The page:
top the flow can still be attached.
Lower fractional rigs (7/8-rigs) suffer
more from this than masthead or high fractional
rigs. This could be one reason that 9/10-rigs
have grown in popularity lately.
Above: A large separation area, shown in
blue, in the leech of the mainsail. The vortex
from the head of the jib bends the flow loose
of the mainsail surface just above the hounds.
Separation caused by the sprit on the inside
of an Optimist sail.
Click on the picture for more...
behind the mast
On the leeward side of the main, right
behind the mast we have the dreaded "separation
bubble" caused by the mast - largely
the culprit for the bad reputation of the
mast. It turns out this is not a separation
bubble in the meaning of the word, but rather
a separation vortex with similarities to
that on the inside of the jib.
The vortex on the leeward side of the
main is confined to a relatively narrow
area behind the mast. The air sucked in
below the tack of the sail rises
towards the top of the mast. The flow most
always reattaches on the surface of the
main relatively soon behind the mast.
In case of a fractional
rig, the vortex is intensified by a new
stream of air behind the hounds, creating
an effective suction on the front side
of the top mast. Thus the mast seems to
benefit from what the mainsail loses in
the separation area at the leeward side
of its luff.
Above: A narrow whirl of dead air creeping
up the backside of the mast.
Below: Separation vortex behind a
classic 6mR mast .
Click on the picture for more...
To understand how the mainsail and
the jib work together, it may be useful
to think of them as one wing with
a slot in the middle. The jib forms
the front part of the wing (leading
edge in aircraft terminology) and the
mainsail forms the back part (trailing
edge). The jib is the curved, smooth
shaped front part of the wing, the
main is the more straight, flat part.
When you adjust the main sheet or traveler,
you adjust the camber of the whole
wing in a very smooth way, around the
hinge that the mast forms.
When you keep in mind that pressure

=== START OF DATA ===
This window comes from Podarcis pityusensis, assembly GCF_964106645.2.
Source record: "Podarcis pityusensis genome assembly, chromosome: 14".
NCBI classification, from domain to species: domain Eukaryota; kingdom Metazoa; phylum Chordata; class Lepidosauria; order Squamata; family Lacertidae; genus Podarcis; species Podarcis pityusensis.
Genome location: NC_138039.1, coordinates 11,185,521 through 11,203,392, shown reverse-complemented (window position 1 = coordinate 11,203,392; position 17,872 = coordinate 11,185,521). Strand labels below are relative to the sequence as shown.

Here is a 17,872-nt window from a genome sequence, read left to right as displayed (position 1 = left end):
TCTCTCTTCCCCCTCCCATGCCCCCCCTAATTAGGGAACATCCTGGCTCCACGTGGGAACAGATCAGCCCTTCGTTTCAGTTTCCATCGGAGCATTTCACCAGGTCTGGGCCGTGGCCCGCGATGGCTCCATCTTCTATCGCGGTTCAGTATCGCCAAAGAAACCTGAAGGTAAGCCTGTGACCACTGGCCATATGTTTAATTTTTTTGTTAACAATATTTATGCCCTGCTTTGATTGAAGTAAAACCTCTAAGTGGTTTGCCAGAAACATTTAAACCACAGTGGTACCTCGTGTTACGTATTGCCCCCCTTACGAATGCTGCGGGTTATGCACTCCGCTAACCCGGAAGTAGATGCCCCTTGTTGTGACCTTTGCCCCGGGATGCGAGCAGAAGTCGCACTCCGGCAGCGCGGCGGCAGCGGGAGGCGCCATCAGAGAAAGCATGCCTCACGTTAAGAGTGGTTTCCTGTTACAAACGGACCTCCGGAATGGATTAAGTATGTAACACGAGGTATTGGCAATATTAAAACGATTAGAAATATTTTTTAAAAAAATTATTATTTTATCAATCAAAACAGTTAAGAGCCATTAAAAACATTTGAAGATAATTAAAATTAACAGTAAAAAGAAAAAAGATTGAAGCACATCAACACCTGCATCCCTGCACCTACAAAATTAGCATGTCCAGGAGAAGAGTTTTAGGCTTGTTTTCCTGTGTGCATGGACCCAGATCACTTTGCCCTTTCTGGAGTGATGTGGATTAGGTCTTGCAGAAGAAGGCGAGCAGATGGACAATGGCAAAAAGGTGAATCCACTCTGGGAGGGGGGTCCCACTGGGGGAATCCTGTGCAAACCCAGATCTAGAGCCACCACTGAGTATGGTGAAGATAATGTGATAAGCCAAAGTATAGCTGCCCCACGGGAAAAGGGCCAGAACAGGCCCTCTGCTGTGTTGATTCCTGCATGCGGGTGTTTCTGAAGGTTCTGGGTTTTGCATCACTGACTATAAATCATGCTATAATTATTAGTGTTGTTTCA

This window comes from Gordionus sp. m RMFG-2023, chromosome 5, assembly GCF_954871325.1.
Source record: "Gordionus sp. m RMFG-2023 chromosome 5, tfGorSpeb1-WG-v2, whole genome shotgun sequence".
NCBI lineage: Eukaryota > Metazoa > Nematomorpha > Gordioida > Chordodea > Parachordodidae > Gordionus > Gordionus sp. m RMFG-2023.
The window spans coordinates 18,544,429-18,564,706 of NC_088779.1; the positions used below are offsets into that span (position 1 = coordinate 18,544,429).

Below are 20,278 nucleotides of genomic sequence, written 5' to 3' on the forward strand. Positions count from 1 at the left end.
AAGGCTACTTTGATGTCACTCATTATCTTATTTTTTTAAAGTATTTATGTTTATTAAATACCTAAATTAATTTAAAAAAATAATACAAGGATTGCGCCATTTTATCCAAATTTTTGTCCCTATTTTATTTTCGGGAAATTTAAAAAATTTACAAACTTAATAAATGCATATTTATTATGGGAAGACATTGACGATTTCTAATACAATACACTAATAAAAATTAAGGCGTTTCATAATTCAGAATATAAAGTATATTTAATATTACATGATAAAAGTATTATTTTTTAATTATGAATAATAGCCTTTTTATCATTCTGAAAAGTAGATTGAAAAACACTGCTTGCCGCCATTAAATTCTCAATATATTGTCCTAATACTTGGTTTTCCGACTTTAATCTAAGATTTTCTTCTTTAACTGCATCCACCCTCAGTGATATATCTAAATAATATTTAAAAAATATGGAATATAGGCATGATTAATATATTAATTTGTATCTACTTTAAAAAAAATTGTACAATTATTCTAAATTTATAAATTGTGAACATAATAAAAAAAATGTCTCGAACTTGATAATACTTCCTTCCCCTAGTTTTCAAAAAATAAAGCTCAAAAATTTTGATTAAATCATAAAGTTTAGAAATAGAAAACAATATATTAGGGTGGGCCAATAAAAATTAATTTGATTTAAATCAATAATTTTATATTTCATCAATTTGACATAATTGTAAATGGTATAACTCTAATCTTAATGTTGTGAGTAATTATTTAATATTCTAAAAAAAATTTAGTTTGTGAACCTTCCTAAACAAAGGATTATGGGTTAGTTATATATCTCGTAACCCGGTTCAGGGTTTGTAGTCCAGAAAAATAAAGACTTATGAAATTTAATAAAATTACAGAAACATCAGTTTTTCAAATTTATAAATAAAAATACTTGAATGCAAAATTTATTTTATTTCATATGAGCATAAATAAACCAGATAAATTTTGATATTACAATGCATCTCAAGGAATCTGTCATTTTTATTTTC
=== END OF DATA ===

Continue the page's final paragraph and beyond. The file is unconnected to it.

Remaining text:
always acts perpendicular to the surface,
it is easy to see why the jib usually
is in charge of most of the forward
driving force, while the main causes
most only heel. When sailing upwind
most of the surface of the jib is oriented
in the direction of the motion, while most
of the surface of the main is oriented
perpendicular to it, the leech often even
pulling back. But it would be wrong to
think that the jib is more important for
that. The mainsail is bending the air in
front of the jib, allowing the boat to
point higher than with the jib alone, and
also helping the jib bear more loading
in the slot - accelerated or not?
The old question about the slot effect seems
to have a different answer depending on how
you define "slot", and also how
you define to accelerate:
you consider the slot as the area between the
mast and forestay, in front of the mast, then
the air is slowing down. But if you define
the slot as the area between the mainsail and
the genoa behind the mast (like I would), then
air is definitely accelerating in the slot,
as witnessed by the colors turning from yellow
to orange and red, when the air moves from
the mast towards the leech of the genoa. You
can try this yourself: When you stand of the
fore-deck, the wind is lame, but when you
walk back into the slot between the main an
the genoa, you really feel the wind blowing
in your face by the time you reach the genoa
This acceleration is
relative, however, the airspeed is not faster
in the slot area than in case the mainsail
were alone, without any jib at all. The main
effect of the genoa or jib is to slow down
the air speed in the front part of the main,
no Venturi-effect there.
Click on the picture